On Tuesday morning, 37-year-old Sarah Thomas from Colorado, US, became the first person to swim the Channel four times without stopping. In just over 54 hours of swimming, and 130 miles, she redefined what an endurance athlete could be for a generation: until this week, only four swimmers had ever managed to make the journey three times without stopping.At an age when most of us are thinking about how little exercise we can get away with, and only a year after going into remission from breast cancer, she completed the feat with minimal fuss, emerging to a treat of champagne and M&M’s, with the comment, “I’m pretty tired right now.” Rather more tartly, her mother called her “a freak of nature”.
But those of us who follow outdoor swimming will understand that it isn’t actually that surprising that it was a woman who accomplished something so dramatic. Because women have been quietly dominating outdoor endurance swimming for some time now. A combination of obvious and not-so obvious factors currently means that across average times of male and female Channel crossings, the average female time is faster than men’s.
In general, women have a greater distribution of slow-twitch muscle fibres, which – while less useful for explosive sprints – mean the body is more resistant to fatigue, and better at coping with feats of endurance. Women also have a higher distribution of fat in their lower body than men, resulting in better buoyancy in the water. This is of particular importance on a competitive swim across the Channel, where wetsuits are not permitted. Swimming is also a sport where technique is everything: it doesn’t matter how much you can bench press or how fast you can run if you can’t glide through the water with minimal effort.
And then there’s mental resilience, something that sports scientists are increasingly seeing women excel at in endurance events (anything over six hours). Thomas dedicated her swim to fellow cancer survivors, something that will surely have stilled her mind in moments of doubt. Her support team also referred to her swimming as having been a means of coping with treatment last year.
Jenny Landreth, author of Swell, a “waterbiography” that tells her own swimming story alongside those of swimmers such as Gertrude Ederle, the first woman to swim the Channel, describes how those following Thomas on her swim became “a big cheering, emotional community in the end. It was a great big four-act drama with excitement and jeopardy and suspense and then a fantastically happy ending – and the most brilliant hero at the centre of it. There’ll be a lot of women, of all abilities, who will channel her (ho ho) when we next get in the water, even though we know we could never do what she did.”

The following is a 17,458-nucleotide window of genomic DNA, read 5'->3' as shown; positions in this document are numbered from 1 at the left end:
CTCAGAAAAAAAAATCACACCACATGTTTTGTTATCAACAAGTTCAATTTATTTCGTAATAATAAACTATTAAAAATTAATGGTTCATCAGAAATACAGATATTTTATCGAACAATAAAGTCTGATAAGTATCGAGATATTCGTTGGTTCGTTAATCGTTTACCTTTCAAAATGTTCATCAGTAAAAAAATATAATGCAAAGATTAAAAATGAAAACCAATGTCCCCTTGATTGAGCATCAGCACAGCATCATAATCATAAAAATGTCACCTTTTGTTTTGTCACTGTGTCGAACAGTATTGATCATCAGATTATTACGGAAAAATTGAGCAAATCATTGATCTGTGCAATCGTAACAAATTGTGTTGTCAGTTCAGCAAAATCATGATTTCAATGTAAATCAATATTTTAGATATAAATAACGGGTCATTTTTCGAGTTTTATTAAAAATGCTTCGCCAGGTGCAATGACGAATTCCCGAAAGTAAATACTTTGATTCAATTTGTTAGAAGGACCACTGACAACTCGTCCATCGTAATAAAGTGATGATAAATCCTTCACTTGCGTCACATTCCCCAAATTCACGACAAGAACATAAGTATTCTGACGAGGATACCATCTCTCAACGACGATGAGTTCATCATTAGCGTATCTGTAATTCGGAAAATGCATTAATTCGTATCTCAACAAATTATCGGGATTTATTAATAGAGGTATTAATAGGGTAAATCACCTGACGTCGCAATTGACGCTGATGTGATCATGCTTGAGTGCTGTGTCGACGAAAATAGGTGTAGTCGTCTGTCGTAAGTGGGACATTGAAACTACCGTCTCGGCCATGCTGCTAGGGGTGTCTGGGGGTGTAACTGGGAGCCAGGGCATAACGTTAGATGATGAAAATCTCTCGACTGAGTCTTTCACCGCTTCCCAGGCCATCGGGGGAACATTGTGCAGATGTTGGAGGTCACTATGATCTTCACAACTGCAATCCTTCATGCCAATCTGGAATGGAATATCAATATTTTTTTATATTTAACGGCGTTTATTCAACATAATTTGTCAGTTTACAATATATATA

She certainly isn’t alone in being a woman who has sought solace in the water. In recent years there has been a rash of swimming memoirs (my own included) in which women navigate issues such as grief, alcoholism, infertility and heartbreak by plunging themselves into icy seas and lakes. There is an undeniable thrill to feeling the sting of cold water alert you to the fact that regardless of your pain, you are still alive and would quite like to stay that way. The necessary engagement with nature that outdoor swimming brings is an always-welcome balm to the soul. So it was particularly thrilling to follow one of our own as Thomas’s support boat tracked its steady course back and forth across the Channel, day after day.
Some have criticised the recent flurry of nature writing – including swimming titles – as being little more than “white people go outside” books. But Channel 4’s Sink or Swim series was significantly more diverse. A ramshackle group of reality stars trained for an attempt to swim the Channel in aid of Stand Up to Cancer. It featured Olympian Linford Christie and Coronation Street star Sair Khan talking about how black men and Muslims are often stereotyped as non-swimmers. The Last Leg star Alex Brooker, who was born with arm and hand deformities, and had a leg amputated as a baby, was also part of the team. Expectations were defied, tears were shed, and to almost everyone’s amazement, miles were swum.
At a time when turning on the TV or glancing at your phone carries the significant risk of catching sight of the worst in human nature, it was a joy to see swimming provide two such positive narratives in one week. We can be great, even if we have to do it off dry land.